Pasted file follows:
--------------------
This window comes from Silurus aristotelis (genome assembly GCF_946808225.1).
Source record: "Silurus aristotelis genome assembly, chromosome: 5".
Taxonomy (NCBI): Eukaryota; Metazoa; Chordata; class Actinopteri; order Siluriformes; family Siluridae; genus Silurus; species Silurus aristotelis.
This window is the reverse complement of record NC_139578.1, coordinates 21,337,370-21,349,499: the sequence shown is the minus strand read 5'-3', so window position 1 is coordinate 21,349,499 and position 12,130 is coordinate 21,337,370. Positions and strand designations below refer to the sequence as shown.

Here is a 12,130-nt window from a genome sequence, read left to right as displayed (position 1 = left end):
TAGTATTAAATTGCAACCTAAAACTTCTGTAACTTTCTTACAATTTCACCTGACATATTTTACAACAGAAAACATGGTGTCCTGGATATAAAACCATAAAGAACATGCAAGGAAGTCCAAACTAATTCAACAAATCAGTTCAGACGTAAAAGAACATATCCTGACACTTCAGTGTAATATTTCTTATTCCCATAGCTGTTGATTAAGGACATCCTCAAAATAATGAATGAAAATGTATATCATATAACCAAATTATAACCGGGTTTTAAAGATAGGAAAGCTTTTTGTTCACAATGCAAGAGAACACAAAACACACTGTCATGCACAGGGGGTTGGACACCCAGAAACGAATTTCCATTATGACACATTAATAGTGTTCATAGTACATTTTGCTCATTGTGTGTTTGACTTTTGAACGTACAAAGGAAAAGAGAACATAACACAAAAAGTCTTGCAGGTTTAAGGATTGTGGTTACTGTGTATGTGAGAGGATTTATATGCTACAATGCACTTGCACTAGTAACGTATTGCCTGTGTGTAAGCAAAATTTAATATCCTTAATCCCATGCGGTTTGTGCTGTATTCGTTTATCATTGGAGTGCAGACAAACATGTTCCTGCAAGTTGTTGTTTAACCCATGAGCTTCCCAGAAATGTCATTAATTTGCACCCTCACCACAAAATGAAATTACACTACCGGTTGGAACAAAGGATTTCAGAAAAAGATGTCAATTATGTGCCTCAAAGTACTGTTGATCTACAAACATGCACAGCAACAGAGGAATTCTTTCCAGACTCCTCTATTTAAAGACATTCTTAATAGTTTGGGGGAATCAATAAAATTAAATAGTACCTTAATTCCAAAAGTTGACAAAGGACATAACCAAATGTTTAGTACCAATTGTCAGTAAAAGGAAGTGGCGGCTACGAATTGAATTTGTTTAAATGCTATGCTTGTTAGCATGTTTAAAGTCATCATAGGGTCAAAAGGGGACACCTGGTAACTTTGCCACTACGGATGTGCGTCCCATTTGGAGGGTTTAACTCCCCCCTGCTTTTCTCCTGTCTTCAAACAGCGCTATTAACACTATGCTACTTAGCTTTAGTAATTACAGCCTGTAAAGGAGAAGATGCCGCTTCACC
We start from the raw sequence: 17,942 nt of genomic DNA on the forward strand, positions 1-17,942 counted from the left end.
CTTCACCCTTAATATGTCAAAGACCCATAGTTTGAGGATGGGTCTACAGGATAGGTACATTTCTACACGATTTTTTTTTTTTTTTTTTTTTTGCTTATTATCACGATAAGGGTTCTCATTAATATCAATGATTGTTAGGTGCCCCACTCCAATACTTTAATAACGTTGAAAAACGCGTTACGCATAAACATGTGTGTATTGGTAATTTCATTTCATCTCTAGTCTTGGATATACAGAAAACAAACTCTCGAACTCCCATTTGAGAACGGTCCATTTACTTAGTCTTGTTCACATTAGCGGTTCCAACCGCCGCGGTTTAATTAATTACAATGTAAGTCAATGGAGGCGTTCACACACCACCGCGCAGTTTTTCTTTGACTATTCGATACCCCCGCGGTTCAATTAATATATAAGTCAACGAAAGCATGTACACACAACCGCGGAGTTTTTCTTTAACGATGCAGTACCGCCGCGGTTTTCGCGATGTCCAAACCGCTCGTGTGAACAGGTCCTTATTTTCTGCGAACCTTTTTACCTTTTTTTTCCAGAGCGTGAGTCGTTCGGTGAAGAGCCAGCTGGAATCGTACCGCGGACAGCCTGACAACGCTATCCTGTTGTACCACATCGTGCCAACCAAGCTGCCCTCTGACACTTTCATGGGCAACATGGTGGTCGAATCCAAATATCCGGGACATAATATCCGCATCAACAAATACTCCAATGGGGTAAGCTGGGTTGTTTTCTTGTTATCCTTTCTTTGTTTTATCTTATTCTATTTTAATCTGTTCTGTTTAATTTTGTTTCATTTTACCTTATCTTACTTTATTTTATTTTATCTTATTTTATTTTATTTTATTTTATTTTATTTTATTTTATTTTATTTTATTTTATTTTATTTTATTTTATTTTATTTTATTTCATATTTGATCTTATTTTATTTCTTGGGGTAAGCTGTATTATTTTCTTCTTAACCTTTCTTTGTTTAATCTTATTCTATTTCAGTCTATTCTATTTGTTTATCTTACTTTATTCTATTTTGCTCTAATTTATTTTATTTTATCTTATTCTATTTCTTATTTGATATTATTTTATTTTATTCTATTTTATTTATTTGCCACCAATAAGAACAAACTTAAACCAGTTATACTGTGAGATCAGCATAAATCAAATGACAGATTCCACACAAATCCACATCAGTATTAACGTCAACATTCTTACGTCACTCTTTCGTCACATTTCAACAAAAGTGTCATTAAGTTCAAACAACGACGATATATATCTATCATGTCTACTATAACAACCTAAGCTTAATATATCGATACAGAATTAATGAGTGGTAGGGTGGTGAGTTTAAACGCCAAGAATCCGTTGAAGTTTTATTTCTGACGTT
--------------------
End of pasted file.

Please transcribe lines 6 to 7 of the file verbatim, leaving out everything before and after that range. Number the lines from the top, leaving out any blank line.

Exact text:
TAGTATTAAATTGCAACCTAAAACTTCTGTAACTTTCTTACAATTTCACCTGACATATTTTACAACAGAAAACATGGTGTCCTGGATATAAAACCATAAAGAACATGCAAGGAAGTCCAAACTAATTCAACAAATCAGTTCAGACGTAAAAGAACATATCCTGACACTTCAGTGTAATATTTCTTATTCCCATAGCTGTTGATTAAGGACATCCTCAAAATAATGAATGAAAATGTATATCATATAACCAAATTATAACCGGGTTTTAAAGATAGGAAAGCTTTTTGTTCACAATGCAAGAGAACACAAAACACACTGTCATGCACAGGGGGTTGGACACCCAGAAACGAATTTCCATTATGACACATTAATAGTGTTCATAGTACATTTTGCTCATTGTGTGTTTGACTTTTGAACGTACAAAGGAAAAGAGAACATAACACAAAAAGTCTTGCAGGTTTAAGGATTGTGGTTACTGTGTATGTGAGAGGATTTATATGCTACAATGCACTTGCACTAGTAACGTATTGCCTGTGTGTAAGCAAAATTTAATATCCTTAATCCCATGCGGTTTGTGCTGTATTCGTTTATCATTGGAGTGCAGACAAACATGTTCCTGCAAGTTGTTGTTTAACCCATGAGCTTCCCAGAAATGTCATTAATTTGCACCCTCACCACAAAATGAAATTACACTACCGGTTGGAACAAAGGATTTCAGAAAAAGATGTCAATTATGTGCCTCAAAGTACTGTTGATCTACAAACATGCACAGCAACAGAGGAATTCTTTCCAGACTCCTCTATTTAAAGACATTCTTAATAGTTTGGGGGAATCAATAAAATTAAATAGTACCTTAATTCCAAAAGTTGACAAAGGACATAACCAAATGTTTAGTACCAATTGTCAGTAAAAGGAAGTGGCGGCTACGAATTGAATTTGTTTAAATGCTATGCTTGTTAGCATGTTTAAAGTCATCATAGGGTCAAAAGGGGACACCTGGTAACTTTGCCACTACGGATGTGCGTCCCATTTGGAGGGTTTAACTCCCCCCTGCTTTTCTCCTGTCTTCAAACAGCGCTATTAACACTATGCTACTTAGCTTTAGTAATTACAGCCTGTAAAGGAGAAGATGCCGCTTCACC
We start from the raw sequence: 17,942 nt of genomic DNA on the forward strand, positions 1-17,942 counted from the left end.